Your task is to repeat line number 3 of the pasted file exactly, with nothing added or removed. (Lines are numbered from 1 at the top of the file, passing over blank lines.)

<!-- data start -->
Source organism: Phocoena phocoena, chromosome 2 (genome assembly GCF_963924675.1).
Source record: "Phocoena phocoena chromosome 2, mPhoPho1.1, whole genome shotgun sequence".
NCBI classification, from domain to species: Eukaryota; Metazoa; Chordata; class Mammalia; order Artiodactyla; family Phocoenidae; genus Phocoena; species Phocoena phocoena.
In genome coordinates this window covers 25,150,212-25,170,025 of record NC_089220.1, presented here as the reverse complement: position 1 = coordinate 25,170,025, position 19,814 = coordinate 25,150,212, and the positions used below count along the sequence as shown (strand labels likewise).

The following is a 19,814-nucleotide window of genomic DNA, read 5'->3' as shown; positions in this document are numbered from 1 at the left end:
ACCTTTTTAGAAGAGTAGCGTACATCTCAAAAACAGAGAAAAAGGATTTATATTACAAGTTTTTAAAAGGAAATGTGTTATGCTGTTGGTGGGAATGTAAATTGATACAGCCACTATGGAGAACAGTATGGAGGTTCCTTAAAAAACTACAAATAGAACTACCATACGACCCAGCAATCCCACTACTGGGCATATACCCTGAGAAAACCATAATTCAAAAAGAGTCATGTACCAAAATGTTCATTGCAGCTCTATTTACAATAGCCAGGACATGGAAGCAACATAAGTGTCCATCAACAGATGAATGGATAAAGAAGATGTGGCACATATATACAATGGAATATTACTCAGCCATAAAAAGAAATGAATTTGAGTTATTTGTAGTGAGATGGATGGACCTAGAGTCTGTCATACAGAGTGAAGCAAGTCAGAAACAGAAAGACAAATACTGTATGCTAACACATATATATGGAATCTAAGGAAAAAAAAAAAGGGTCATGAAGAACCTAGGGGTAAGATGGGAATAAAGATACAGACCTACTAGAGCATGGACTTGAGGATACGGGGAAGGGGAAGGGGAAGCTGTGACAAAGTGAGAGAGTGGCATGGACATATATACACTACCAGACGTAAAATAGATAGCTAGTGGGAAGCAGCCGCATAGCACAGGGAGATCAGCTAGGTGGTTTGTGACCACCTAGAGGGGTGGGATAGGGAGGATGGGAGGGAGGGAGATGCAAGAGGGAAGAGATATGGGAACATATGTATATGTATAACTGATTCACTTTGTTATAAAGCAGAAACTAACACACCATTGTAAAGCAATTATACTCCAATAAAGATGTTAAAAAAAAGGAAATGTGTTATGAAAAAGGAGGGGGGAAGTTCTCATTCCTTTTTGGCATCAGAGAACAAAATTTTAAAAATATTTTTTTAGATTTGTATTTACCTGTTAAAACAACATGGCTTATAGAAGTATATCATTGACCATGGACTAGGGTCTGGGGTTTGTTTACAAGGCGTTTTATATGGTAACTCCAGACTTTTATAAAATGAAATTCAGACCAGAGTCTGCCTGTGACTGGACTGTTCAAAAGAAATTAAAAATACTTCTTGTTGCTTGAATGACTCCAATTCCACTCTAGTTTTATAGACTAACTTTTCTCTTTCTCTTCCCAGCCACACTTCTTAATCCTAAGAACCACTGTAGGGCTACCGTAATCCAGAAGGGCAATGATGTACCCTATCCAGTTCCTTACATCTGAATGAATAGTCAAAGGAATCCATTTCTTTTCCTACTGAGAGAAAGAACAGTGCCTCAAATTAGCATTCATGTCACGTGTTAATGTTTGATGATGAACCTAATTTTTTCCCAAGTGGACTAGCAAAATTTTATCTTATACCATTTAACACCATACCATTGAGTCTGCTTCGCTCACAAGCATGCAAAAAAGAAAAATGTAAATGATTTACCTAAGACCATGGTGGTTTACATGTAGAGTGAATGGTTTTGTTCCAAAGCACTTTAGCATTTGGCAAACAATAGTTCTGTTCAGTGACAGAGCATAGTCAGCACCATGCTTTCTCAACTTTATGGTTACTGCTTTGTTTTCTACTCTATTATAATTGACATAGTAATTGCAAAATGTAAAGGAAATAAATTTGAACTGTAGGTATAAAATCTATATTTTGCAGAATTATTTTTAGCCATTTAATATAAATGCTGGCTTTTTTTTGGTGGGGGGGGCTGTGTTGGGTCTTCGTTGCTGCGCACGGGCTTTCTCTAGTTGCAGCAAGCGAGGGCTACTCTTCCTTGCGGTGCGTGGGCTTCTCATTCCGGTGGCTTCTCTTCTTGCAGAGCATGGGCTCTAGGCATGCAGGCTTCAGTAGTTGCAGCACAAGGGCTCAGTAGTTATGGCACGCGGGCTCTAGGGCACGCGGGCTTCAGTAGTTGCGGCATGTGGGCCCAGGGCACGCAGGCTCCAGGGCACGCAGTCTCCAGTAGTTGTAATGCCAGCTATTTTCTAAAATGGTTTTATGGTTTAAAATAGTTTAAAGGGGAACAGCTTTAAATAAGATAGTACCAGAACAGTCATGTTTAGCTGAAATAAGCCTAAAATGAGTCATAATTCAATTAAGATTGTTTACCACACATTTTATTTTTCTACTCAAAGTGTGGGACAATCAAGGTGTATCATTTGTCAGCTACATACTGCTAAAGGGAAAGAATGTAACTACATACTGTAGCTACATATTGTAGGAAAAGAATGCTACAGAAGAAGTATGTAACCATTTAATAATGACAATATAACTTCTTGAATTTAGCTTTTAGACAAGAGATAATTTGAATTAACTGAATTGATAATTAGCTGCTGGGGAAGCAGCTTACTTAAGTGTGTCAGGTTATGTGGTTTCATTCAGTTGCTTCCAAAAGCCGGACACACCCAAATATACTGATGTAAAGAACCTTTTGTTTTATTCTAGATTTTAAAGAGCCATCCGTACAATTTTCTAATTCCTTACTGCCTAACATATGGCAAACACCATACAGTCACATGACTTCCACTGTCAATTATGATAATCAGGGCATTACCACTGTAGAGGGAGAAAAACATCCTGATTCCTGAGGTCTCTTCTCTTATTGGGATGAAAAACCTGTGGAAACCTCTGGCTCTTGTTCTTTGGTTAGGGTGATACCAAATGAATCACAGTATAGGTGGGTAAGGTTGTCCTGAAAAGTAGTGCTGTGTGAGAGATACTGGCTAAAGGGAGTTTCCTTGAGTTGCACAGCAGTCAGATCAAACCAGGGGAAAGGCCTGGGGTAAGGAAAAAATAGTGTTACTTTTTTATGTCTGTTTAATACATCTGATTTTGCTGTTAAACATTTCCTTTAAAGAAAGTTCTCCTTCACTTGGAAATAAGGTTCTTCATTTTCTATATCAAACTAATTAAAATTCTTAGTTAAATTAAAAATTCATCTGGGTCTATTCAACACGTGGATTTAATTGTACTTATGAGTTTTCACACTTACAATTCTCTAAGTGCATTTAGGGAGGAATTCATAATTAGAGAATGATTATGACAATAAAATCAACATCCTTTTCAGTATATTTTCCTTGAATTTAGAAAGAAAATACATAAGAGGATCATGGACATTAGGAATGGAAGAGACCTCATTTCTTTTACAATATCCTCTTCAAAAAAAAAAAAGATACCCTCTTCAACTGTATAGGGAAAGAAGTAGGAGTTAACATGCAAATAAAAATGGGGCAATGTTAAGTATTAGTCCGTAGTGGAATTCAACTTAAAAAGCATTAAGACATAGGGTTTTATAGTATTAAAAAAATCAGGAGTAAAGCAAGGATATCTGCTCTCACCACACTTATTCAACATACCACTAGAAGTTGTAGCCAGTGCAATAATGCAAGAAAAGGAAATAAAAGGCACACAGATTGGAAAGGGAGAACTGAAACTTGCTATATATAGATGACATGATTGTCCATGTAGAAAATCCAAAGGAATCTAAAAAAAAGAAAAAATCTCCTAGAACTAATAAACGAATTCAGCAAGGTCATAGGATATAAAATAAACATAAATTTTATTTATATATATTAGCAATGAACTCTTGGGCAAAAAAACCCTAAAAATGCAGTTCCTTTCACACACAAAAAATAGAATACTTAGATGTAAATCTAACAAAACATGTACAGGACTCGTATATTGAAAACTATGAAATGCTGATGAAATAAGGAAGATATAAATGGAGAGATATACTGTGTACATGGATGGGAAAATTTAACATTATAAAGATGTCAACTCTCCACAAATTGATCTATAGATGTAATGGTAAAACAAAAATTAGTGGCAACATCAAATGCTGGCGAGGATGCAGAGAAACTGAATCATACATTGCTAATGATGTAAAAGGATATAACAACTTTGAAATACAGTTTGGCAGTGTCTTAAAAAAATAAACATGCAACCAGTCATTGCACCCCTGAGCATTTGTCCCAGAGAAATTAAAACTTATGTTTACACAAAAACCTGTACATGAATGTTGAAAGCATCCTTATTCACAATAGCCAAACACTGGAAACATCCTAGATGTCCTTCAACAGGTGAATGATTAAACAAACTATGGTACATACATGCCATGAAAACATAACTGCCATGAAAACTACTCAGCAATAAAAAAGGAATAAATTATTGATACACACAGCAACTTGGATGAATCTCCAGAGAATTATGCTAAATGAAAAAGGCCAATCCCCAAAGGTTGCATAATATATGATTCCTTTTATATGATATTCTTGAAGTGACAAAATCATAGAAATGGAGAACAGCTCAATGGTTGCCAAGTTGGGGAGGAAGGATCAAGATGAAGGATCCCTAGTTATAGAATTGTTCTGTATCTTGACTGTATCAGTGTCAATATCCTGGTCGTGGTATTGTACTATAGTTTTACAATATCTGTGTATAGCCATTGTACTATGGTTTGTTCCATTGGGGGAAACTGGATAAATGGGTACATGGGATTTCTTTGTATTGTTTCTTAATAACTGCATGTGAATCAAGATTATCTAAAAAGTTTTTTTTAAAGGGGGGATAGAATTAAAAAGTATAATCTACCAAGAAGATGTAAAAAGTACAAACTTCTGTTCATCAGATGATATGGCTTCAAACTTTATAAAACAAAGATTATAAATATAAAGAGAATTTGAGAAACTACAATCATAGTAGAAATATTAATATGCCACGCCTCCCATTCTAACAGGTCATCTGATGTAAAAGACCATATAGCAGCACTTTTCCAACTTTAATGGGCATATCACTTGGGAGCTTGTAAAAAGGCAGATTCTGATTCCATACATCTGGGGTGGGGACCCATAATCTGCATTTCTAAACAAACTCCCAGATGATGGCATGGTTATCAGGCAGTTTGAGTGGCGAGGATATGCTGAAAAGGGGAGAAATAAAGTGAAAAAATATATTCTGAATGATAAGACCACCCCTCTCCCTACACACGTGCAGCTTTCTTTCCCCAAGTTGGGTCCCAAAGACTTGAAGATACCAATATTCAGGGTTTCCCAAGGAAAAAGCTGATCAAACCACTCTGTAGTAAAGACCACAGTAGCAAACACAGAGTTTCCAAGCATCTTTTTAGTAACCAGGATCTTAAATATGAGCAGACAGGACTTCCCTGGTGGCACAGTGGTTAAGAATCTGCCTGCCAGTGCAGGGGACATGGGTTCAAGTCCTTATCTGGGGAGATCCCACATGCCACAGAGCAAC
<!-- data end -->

NCBI classification, from domain to species: Eukaryota; Metazoa; Chordata; class Mammalia; order Artiodactyla; family Phocoenidae; genus Phocoena; species Phocoena phocoena.